Tuesday, October 28, 2008


On Saturday, Mr Minx and I ventured down to DC to have lunch with our friend Melinda and her beau, Dave. She suggested her favorite restaurant, Oyamel, a perfect choice for a vegetarian like her, that also fit in with my desire to try one of chef José Andrés' establishments.

I haven't eaten a meal in DC in many years, partly because it's annoying to get down there, and once there it's hard to find a place to park. We solved that problem by meeting Melinda at her home and then taking the Metro from there. Oyamel is located a convenient two blocks from the red line Gallery Place/Chinatown stop and another of Andrés' restaurants, Jaleo. We'll try that one next time.

We ordered a ton to eat, but the portions are small - tapas-style - even though the food is Mexican. After starting with a molcajete (Mexican mortar) full of guacamole, with super-salty tortilla chips, we tried....

Tortilla de queso y salsa Veracruzana - Omelette with Chihuahua cheese and a Veracruz-style sauce, with tomatoes, onions, olives and capers

Sopa de chileatole al lima y tequila con camarones - A delicious lime and corn masa soup with shrimp, marinated red onions, cilantro and reposado tequila. I expected the soup to be thick, since masa was an ingredient, but it was of standard broth-consistency. Mr Minx thought the added tequila shot made it taste perfume-y.

Ceviche de salmon curado en mezcal - Mezcal and serrano chile cured salmon, thinly sliced and served with diced vegetables and mezcal air. Mr Minx's favorite dish, a very fresh-tasting and well done ceviche, and our first encounter with foam. Or "air" in this case.

“Gaspacho” estilo Morelia - From the historic city of Morelia, a salad of jicama root, mango, cucumbers, jalapeños and Mexican sour orange

Quesadilla huitlacoche - Traditional folded corn tortilla with oaxaca cheese and black Mexican truffle. This tasty quesadilla was generously filled with huitlacoche, a.ka. "Mexican truffle." It's actually the product of a disease called corn smut, caused by the pathogenic plant fungus Ustilago maydis. The accompanying salsa was incendiary, but Dave was happy to put it on just about everything except dessert.

Platano con crema - Fried plantain with sweet cream and sesame seeds. Um. Looked obscene, tasted good.

Huevo Rancheros "Oyamel" - Fried egg with a house made tortilla, guacamole, tomatillo sauce and queso fresco

Ensalada de palmitos - A salad of hearts of palm, orange segments, radish and avocado, with a tamarind dressing. Would be nice to get fresh hearts of palm sometimes, but where?

Gazpacho Verde - A refreshing cold green gazpacho with tomatillo, cucumber, green chile, cilantro and lime juice. Would be very easy to make at home, as it tasted largely of cukes and cilantro.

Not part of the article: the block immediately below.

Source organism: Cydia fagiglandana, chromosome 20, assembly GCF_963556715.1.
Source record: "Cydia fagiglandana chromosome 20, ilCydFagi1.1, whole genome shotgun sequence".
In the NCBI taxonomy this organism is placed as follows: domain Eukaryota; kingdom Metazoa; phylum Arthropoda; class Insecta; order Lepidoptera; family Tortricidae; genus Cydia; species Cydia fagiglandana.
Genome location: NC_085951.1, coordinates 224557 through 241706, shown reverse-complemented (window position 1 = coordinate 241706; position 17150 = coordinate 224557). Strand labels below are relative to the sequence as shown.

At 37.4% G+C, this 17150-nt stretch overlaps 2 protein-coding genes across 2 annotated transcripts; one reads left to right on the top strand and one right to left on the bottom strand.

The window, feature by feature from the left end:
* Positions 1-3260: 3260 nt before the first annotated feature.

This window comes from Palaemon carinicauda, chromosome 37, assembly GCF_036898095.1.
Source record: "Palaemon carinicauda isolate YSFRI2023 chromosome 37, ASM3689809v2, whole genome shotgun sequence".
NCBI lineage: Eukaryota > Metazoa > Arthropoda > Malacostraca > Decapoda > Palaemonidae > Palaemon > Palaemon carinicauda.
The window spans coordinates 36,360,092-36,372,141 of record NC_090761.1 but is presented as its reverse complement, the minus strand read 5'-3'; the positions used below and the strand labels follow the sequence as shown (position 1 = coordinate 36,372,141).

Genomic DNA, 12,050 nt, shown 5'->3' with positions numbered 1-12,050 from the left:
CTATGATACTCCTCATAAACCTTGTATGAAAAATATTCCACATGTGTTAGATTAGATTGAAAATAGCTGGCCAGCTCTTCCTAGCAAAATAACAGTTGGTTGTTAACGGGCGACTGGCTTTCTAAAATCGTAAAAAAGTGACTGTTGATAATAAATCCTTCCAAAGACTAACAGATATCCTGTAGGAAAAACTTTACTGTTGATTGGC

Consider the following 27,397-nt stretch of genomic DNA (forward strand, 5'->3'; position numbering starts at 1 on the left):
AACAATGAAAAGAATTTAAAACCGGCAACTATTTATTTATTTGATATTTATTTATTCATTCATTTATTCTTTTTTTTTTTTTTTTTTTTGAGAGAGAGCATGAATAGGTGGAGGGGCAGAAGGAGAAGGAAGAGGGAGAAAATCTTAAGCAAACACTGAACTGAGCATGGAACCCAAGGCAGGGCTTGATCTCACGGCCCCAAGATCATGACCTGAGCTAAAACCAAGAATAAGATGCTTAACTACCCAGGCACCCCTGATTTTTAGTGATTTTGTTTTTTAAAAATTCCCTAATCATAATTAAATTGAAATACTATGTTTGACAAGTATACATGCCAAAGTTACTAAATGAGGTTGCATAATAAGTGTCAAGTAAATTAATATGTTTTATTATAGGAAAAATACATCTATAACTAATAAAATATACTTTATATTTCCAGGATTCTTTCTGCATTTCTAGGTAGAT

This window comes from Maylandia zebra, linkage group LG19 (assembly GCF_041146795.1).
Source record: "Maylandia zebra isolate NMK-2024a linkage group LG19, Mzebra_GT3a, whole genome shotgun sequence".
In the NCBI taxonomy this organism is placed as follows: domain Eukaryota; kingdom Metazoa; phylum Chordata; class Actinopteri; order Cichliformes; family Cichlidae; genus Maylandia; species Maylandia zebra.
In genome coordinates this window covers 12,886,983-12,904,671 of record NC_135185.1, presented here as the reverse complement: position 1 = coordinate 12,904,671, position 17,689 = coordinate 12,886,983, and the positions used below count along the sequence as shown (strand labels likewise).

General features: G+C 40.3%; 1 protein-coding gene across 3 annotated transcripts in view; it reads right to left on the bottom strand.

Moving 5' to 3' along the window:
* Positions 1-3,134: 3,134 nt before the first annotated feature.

Papas al mole - José Andrés’ favorite fried potatoes in a mole poblano sauce of almonds, chile and a touch of chocolate, topped with Mexican cream and aged cotija cheese. After reading good things about this particular dish, I was left disappointed. The fries were stubby and greasy and difficult to pick up without a fork, and the molé was so mild, it could have been Hershey's syrup.

We also tried carnitas, mushroom, tongue, and duck tacos. So far I still haven't found carnitas to match the meltingly tender ones I ate in San Diego in the 80s. The duck confit was dry, but the tongue and mushroom versions were tasty.

On to dessert:

Café de Olla (beverage) - Traditional spiced Mexican coffee flavored with cinnamon, star anise, and brown piloncillo sugar

Café de Olla (dessert) - A Mexican custard of milk chocolate and Chiapas coffee, with a gelatin of Kahlua liqueur and spiced syrup of brown piloncillo sugar. Sprinkled with crumbled cookies and almonds and served with a scoop of star anise ice cream. Dave loved the ice cream, but I thought it tasted like some nasty medicine I had to take as a child.

Chocolate Caliente - Delicious Mexican hot chocolate with sugar, cinnamon, vanilla beans, cloves and very hot milk

Pastel de chocolate con crema de Mole Poblano y helado de vanilla - Warm chocolate cake with a cream of mole poblano sauce and a froth of spiced Mexican hot chocolate, sprinkled with crushed peanuts, corn nuts and cocoa beans. Served with a scoop of homemade vanilla ice cream. Yum! The cake was very moist and very dense, and the oddball accompaniments were actually pluses. The mole sauce tasted heavily of anise, which I could not detect in the version on the fries.

Cajeta tradicional y moderna - A traditional sweet caramel made from goat’s milk,with crumbled Mexican shortbread, sprinkled with caramelized cinnamon, fresh mango and fresh lime zest. Served with a scoop of passion fruit sorbet and a scoop of coconut sorbet. I love cajeta. This was a little thin, but the combination of caramel and mango plus the sorbets was fantastic. The passion fruit sorbet was my favorite part of the whole meal.

About that. While the meal was good overall, neither Mr Minx nor I were particularly excited by anything. The flavors weren't as bold and interesting as we had expected them to be. Perhaps we're spoiled? (Actually, I'm sure of that.) I think if the carnitas and the duck had been tender, they would have swayed our opinion. Not that I didn't enjoy the meal; I just didn't enjoy it as much as I had thought I would.

In any case, I'm glad I got to try Oyamel. Now I have to try Zaytinya, Jaleo, and Café Atlantico. And I'd love to try Minibar most of all.

401 7th St NW
Washington, DC 20004
(202) 628-1005

Oyamel on Urbanspoon